For those of us in the worlds of creativity and aging, there is nothing better than the story of someone who discovers a new, artistic side to themselves in their later years. So often, it seems we think of creative pursuits – painting, drawing, playing piano, dancing – as something you have to start when you’re young, when you really have time to develop your talent. Perhaps it’s true that you should start young if you intend to become a world-class concert pianist, but that doesn’t mean you can’t enjoy learning and exploring your creative side throughout your lifetime.
Painting Chinese: A Lifelong Teacher Gains the Wisdom of Youth
In Herbert Kohl’s lovely little book Painting Chinese: A Lifelong Teacher Gains The Wisdom Of Youth, we get a glimpse of one man’s creative journey begun in his seventies. In fact, the subtitle says it all. This is the story of an accomplished, educated, innovative man who learned and grew immensely by starting at the beginning in learning a new skill.
Herb Kohl has always been a teacher, educating young people from grade school through college. By the time he embarked on the adventure described in this book, Kohl was finishing a significant part of his career – as creator and director of a teacher education program at the University of San Francisco – on less-than-positive terms. As so many retirees have experienced, Kohl felt that he was being pushed out the door when he still had a lot to give.
Under tremendous stress while closing his program and figuring out what to do next, Kohl took to wandering the neighborhoods near the university, looking for something to do next. He happened upon the Joseph Fine Arts School, where the proprietor and his wife taught traditional Chinese art. He spent a semester taking private drawing lessons with Joseph, then signed up for a beginning landscape painting class. On his first day of class, Kohl discovered – much to his surprise – that his classmates were all children between the ages of four and seven.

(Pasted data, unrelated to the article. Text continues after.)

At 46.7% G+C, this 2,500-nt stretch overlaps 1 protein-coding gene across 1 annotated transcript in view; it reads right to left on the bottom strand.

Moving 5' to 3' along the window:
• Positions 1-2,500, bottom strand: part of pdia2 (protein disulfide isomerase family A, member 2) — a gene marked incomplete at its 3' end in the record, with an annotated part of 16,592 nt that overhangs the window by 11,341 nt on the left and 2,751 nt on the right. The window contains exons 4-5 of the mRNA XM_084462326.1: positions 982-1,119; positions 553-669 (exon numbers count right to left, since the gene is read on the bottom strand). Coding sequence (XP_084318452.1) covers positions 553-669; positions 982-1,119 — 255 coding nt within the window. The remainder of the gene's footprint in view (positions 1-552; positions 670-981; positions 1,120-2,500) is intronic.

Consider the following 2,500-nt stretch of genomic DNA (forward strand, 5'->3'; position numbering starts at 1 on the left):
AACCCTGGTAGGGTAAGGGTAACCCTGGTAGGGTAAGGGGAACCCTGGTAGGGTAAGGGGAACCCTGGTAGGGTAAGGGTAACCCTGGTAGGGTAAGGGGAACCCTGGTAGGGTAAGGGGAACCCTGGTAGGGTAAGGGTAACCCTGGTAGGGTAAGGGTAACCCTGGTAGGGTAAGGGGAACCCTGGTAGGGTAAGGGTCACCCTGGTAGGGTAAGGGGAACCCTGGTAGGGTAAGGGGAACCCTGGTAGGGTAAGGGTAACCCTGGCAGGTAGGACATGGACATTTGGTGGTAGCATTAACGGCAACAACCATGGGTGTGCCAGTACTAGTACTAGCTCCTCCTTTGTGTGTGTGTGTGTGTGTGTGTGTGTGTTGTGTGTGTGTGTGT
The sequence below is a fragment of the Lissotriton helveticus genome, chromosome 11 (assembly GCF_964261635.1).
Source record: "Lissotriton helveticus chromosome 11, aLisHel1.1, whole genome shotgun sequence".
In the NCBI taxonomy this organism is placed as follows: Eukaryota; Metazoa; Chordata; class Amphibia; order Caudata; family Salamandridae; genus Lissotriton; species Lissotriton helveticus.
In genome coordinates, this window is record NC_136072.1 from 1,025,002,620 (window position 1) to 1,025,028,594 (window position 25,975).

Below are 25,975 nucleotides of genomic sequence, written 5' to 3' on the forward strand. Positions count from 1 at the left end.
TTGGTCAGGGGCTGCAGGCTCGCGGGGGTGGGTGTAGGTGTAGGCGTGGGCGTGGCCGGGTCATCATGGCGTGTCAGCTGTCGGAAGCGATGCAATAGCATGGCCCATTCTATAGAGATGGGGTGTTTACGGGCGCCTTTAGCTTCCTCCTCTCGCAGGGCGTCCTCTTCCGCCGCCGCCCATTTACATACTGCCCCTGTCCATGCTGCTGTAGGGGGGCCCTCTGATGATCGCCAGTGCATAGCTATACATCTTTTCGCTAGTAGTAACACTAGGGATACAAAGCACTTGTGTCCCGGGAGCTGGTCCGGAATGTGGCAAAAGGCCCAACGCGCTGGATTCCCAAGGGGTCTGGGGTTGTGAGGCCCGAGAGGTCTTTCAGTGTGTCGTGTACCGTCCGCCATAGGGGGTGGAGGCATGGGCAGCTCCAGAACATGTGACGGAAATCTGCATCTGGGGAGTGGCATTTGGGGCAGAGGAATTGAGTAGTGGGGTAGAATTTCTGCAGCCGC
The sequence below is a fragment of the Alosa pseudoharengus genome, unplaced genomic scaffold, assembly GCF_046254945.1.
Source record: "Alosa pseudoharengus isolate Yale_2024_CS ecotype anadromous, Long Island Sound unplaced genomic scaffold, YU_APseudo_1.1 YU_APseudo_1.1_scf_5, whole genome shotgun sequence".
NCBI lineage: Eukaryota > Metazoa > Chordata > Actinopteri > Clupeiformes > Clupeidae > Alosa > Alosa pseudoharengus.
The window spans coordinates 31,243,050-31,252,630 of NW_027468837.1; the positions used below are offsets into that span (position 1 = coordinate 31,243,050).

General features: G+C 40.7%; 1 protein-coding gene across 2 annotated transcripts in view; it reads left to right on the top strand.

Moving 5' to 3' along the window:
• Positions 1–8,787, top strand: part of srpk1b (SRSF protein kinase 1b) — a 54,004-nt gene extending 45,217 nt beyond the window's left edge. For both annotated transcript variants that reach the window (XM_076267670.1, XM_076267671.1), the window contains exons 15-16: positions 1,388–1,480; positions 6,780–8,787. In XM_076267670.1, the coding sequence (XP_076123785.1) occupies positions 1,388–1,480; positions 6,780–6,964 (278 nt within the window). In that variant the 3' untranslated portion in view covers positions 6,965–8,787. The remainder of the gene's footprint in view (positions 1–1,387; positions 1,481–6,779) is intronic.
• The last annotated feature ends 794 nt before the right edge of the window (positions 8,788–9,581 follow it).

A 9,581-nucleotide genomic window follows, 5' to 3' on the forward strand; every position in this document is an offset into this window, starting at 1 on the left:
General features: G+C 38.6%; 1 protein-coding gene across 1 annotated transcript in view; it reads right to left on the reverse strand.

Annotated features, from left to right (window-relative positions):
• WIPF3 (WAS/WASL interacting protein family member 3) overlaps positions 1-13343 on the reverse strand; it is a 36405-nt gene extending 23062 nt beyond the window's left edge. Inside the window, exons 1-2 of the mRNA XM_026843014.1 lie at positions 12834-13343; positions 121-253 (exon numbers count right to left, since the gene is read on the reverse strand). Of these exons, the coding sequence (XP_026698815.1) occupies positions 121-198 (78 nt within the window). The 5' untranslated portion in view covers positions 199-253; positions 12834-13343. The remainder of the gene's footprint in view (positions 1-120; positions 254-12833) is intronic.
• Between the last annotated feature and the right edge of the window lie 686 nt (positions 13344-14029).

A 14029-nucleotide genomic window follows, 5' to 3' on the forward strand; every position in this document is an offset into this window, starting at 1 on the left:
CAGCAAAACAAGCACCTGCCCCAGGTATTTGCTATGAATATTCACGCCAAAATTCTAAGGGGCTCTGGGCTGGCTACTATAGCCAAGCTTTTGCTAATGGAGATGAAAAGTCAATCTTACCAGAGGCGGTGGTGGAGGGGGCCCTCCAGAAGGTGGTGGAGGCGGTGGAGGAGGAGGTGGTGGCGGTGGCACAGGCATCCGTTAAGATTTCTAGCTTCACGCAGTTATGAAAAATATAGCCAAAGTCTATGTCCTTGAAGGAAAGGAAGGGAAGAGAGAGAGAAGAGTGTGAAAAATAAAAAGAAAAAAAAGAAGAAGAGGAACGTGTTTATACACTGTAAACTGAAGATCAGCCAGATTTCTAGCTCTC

Thus Kohl embarked on a journey of becoming a student again rather than a teacher. In fact, Kohl was learning according to a tradition that seemed counter to the educational philosophies he had embraced throughout a lifetime: rather than painting creatively from experience, Kohl learned by copying others’ paintings. This method helped in building a discipline that allowed for an unexpected feeling of freedom or flow as he painted. By the time this book was published, Kohl was still taking Chinese painting classes, as he had for the prior three years.
I admire Herbert Kohl for trying something new.
I admire Herbert Kohl for trying something new and for keeping with it when it wasn’t quite what he imagined what it would be. I also appreciate Kohl’s openness in sharing the challenges he had during this new endeavor:
Kohl didn’t quite get the results he liked when he started wielding his brush. Still, he included prints of his work in this book, even of some of his earliest paintings.
Kohl struggled to be a student and not fall into the comfortable role of teaching and encouraging his fellow students. Still, he allowed himself to be a student and to be mentored by Joseph.
Kohl was in the midst of a spiritual and existential crisis when he began Chinese painting, with the changes in his work and the realization that he was closer to the end of his life than the beginning. Instead of collapsing into a depression, though, Kohl started painting, finding a new spiritual awakening because of it.
Have you been considering a new creative endeavor?
Maybe you’re uncomfortable with the way life is going right now, or maybe you just feel stuck. Either way, a new creative venture may be the way to shake things up and find a new way to care for your self. And if you’re looking for inspiration or encouragement on the journey, Painting Chinese is a great place to start.